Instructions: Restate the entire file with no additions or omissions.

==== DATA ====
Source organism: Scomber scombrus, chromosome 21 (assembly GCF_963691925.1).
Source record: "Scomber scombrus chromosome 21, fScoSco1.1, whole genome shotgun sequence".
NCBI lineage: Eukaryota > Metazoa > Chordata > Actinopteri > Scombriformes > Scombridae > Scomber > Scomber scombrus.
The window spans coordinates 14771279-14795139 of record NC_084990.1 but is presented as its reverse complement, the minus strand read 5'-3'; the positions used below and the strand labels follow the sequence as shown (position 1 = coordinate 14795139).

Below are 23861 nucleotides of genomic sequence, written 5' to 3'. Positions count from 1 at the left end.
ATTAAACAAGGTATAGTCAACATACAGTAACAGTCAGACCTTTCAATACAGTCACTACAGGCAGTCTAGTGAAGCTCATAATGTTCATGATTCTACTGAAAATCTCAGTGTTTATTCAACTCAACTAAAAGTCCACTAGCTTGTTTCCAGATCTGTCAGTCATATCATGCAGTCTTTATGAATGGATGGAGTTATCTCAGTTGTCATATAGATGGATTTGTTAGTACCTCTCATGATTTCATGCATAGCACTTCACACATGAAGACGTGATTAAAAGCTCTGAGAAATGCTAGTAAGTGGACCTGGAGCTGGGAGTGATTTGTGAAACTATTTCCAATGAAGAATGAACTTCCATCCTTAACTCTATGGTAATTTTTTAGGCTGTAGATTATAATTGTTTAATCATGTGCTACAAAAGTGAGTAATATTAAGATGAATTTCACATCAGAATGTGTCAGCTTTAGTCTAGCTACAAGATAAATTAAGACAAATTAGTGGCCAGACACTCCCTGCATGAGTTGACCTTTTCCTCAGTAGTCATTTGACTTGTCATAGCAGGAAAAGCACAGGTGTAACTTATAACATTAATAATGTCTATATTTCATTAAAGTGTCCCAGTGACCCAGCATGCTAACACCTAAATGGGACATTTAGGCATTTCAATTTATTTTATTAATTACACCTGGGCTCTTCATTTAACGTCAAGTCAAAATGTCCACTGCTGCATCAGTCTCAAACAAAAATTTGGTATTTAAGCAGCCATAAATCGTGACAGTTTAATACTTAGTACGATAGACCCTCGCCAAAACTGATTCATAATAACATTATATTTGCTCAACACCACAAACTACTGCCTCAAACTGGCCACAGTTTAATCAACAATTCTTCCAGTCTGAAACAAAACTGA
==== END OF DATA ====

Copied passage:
Source organism: Scomber scombrus, chromosome 21 (assembly GCF_963691925.1).
Source record: "Scomber scombrus chromosome 21, fScoSco1.1, whole genome shotgun sequence".
NCBI lineage: Eukaryota > Metazoa > Chordata > Actinopteri > Scombriformes > Scombridae > Scomber > Scomber scombrus.
The window spans coordinates 14771279-14795139 of record NC_084990.1 but is presented as its reverse complement, the minus strand read 5'-3'; the positions used below and the strand labels follow the sequence as shown (position 1 = coordinate 14795139).

Below are 23861 nucleotides of genomic sequence, written 5' to 3'. Positions count from 1 at the left end.
ATTAAACAAGGTATAGTCAACATACAGTAACAGTCAGACCTTTCAATACAGTCACTACAGGCAGTCTAGTGAAGCTCATAATGTTCATGATTCTACTGAAAATCTCAGTGTTTATTCAACTCAACTAAAAGTCCACTAGCTTGTTTCCAGATCTGTCAGTCATATCATGCAGTCTTTATGAATGGATGGAGTTATCTCAGTTGTCATATAGATGGATTTGTTAGTACCTCTCATGATTTCATGCATAGCACTTCACACATGAAGACGTGATTAAAAGCTCTGAGAAATGCTAGTAAGTGGACCTGGAGCTGGGAGTGATTTGTGAAACTATTTCCAATGAAGAATGAACTTCCATCCTTAACTCTATGGTAATTTTTTAGGCTGTAGATTATAATTGTTTAATCATGTGCTACAAAAGTGAGTAATATTAAGATGAATTTCACATCAGAATGTGTCAGCTTTAGTCTAGCTACAAGATAAATTAAGACAAATTAGTGGCCAGACACTCCCTGCATGAGTTGACCTTTTCCTCAGTAGTCATTTGACTTGTCATAGCAGGAAAAGCACAGGTGTAACTTATAACATTAATAATGTCTATATTTCATTAAAGTGTCCCAGTGACCCAGCATGCTAACACCTAAATGGGACATTTAGGCATTTCAATTTATTTTATTAATTACACCTGGGCTCTTCATTTAACGTCAAGTCAAAATGTCCACTGCTGCATCAGTCTCAAACAAAAATTTGGTATTTAAGCAGCCATAAATCGTGACAGTTTAATACTTAGTACGATAGACCCTCGCCAAAACTGATTCATAATAACATTATATTTGCTCAACACCACAAACTACTGCCTCAAACTGGCCACAGTTTAATCAACAATTCTTCCAGTCTGAAACAAAACTGA